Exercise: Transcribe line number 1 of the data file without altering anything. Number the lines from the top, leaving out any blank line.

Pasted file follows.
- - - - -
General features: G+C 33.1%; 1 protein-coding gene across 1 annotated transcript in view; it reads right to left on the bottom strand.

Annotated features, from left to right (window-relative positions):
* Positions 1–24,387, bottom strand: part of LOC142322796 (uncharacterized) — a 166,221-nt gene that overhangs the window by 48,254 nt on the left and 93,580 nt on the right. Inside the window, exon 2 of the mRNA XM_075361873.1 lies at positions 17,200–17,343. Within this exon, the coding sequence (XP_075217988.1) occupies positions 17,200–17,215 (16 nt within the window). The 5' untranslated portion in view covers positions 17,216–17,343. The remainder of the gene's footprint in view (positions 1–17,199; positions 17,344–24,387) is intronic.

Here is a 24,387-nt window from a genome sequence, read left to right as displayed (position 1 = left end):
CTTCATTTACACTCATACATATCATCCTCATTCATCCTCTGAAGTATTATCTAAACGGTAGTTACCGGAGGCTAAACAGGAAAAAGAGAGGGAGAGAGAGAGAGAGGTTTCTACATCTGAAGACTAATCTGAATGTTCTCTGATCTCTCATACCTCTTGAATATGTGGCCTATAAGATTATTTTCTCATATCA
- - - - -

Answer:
General features: G+C 33.1%; 1 protein-coding gene across 1 annotated transcript in view; it reads right to left on the bottom strand.